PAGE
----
By Michael E. Miller
By Ryan Yousefi
By Kyle Munzenrieder
By Sabrina Rodriguez
By Michael E. Miller
By Carlos Suarez De Jesus
By Luther Campbell
By Kyle Munzenrieder
Fear is a natural state for parents, even temporary ones. Foster parents have to be especially wary of falling into the trap of becoming overly protective and/or possessive because, ultimately, the children they watch over are not theirs to keep. Add to that the often confusing milieu of the legal system -- in which the welfare of the child is imperfectly weighed against the rights of the parents and the responsibilities (not to mention liabilities) of the multitude of individuals acting on behalf of the government. Enough stories have been written about the Department of Children and Families and the courts in recent years that it is generally understood the system is unwieldy and underfunded at best.
Andre thought she understood this. After six years as a foster parent, she had seen plenty. She'd dealt with wacked-out parents, indifferent social workers, weary judges. It had taken years to adopt Jennifer, Christian, and Morgan, after the legal process of terminating their mother's parental rights began.
Andre had begun by taking in baby Morgan, who was tiny and suffering from numerous health problems owing to pre-natal exposure to crack. Her respiratory problems were exacerbated by her suffering through chemical withdrawal. Watching the baby fight to breathe made Andre angrier than anything she can remember. "You just wanted to go find the mother and bitch slap her," she recalls. Instead, she got a breathing machine for Morgan and closely monitored her medications. Three months later, a nurse revealed that Morgan had two older siblings, still living with the mother.
A DCF investigator checked it out and, according to Andre, found both parents smoking crack in front of Jennifer and Christian, then ages five and three. They were holed up in a filthy trailer off Biscayne Boulevard. DCF brought the children directly to Andre. "They were covered in seeping bruises, and the dirt was literally caked on them," she remembers. "They were so skinny. I thought, Oh my god, how do you let kids get like this? They were scared to death." Like most children abruptly plucked out of the only home they knew, they were scared of their new family at first. Jennifer, a pretty, almost coltish girl of ten with brown hair and eyes, remembers being frightened and not sleeping much. "When we stayed awhile, I liked it," she says. "I felt more protected than I ever was."
As it happens, the day the siblings were deposited at Casa Andre, the house was filled with relatives in town for a wedding. Alexandra, swanning about in a pink tutu, didn't know what to make of her instant family. The children were also covered in lice, so the entire house full of guests had to be treated. Andre bought nice clothes for the kids and took them to the Rusty Pelican for the reception. She says she caught Jennifer going around to all the tables and collecting mints in her skirt. She explained to the surprised grownups that if they got hungry, she had all this treasure to eat or to sell.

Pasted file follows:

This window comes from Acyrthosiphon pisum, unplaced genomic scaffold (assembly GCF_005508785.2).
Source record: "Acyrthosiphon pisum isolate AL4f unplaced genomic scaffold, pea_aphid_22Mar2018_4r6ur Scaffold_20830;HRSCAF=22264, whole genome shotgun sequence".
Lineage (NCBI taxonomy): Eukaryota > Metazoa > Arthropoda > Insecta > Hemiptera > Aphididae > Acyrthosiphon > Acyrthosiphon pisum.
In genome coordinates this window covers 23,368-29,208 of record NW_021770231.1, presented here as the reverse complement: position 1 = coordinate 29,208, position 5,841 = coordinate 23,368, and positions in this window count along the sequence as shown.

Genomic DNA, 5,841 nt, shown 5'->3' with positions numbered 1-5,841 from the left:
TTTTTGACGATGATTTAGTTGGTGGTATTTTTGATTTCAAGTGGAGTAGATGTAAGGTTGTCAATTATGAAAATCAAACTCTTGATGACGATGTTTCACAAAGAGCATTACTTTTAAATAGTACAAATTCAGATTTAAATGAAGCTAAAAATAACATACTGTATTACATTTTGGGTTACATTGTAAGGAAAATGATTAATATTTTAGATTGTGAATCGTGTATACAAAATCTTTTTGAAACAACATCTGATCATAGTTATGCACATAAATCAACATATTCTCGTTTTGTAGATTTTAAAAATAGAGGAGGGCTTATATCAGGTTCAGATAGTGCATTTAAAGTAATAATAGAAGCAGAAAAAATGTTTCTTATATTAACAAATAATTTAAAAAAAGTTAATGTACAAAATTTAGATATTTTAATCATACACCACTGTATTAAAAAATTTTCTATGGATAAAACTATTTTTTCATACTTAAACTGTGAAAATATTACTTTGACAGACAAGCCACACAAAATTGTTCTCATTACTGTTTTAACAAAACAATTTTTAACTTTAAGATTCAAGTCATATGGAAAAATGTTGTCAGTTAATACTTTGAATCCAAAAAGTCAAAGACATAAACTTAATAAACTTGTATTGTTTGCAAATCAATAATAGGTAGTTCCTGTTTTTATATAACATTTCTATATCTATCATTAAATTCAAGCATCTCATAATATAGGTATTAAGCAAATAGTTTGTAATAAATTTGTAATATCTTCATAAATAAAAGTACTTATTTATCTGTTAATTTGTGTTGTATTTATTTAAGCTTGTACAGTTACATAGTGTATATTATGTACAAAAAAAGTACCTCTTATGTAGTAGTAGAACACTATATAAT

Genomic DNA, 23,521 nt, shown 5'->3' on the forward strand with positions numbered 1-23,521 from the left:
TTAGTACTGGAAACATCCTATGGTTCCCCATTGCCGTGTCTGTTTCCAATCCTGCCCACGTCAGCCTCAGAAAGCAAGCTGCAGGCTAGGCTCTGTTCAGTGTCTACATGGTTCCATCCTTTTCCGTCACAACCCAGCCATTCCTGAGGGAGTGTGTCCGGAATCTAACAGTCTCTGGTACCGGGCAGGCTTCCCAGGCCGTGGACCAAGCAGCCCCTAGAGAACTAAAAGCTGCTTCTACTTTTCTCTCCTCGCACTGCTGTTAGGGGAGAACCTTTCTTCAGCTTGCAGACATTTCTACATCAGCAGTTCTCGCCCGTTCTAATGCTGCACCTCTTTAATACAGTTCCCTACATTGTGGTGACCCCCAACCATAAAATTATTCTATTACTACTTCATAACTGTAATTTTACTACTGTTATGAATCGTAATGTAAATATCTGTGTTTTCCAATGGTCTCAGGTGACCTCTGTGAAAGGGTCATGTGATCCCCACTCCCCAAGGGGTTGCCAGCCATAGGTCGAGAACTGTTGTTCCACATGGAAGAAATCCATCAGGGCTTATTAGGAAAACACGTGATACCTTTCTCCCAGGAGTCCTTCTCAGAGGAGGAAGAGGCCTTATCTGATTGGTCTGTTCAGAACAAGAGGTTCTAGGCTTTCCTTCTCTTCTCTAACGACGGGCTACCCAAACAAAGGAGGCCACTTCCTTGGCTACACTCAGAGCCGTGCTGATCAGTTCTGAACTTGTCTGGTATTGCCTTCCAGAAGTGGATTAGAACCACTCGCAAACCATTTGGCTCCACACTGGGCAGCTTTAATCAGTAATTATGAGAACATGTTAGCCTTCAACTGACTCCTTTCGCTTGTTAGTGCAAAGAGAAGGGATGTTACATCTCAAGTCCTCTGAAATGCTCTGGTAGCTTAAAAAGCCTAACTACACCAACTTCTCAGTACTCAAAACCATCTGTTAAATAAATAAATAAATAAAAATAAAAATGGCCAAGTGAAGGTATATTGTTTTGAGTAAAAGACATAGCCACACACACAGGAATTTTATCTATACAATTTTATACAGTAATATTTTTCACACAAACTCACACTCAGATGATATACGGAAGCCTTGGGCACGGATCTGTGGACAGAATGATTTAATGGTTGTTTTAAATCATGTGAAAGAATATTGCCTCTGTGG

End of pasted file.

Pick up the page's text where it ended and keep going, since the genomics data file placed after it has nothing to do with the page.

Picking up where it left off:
For months, both children squirreled away extra food whenever they were fed. "They would take the food and hide half of it," says Jené Andre. "We'd find it in drawers upstairs. They wanted to make sure they had food when they needed it."
Joan Andre says extensive therapy revealed that both children had been sexually abused -- Jennifer by a neighbor boy, and Christian most likely by one of his mother's tricks. "The mother claimed it never happened," Andre snorts. "But he has peri-anal warts and the doctor said that's the only way he could have gotten them. He has to have an operation on his little butt every year."
Andre initially attempted to help the mother get her act together, in terms of work and a place to live, and supplies for the children when they were in her care. But eventually, when she judged the situation to be hopeless, she began the process of adopting all three children, which was finalized about two years ago.
Jennifer and Alexandra then hatched a plan to bring more troubled children into their home. Andre remembers the day the children trouped into her office with a sweet entreaty. "They said, öMom, we've been talking about it. We have a big house. Can't we help some other kids?' We had a family meeting and decided to do it." Jennifer says her and Alexandra's motivation was mainly to have a baby to dress up and play mommy with. "We wanted another baby," she confides. "They are just so cute."
Andre enjoys giving her children what they want, part of her tendency to indulge. For instance, she says a large part of her motivation in becoming a foster parent was to quickly provide Alexandra with the little sister she wanted. Similarly, she thought Christian ought to have a little brother to play with. She adopted a cat for each child because she'd read somewhere that it was a good way to teach them about adoption. "I had supportive parents and a great childhood," she says. "I was so loved, this is my give back."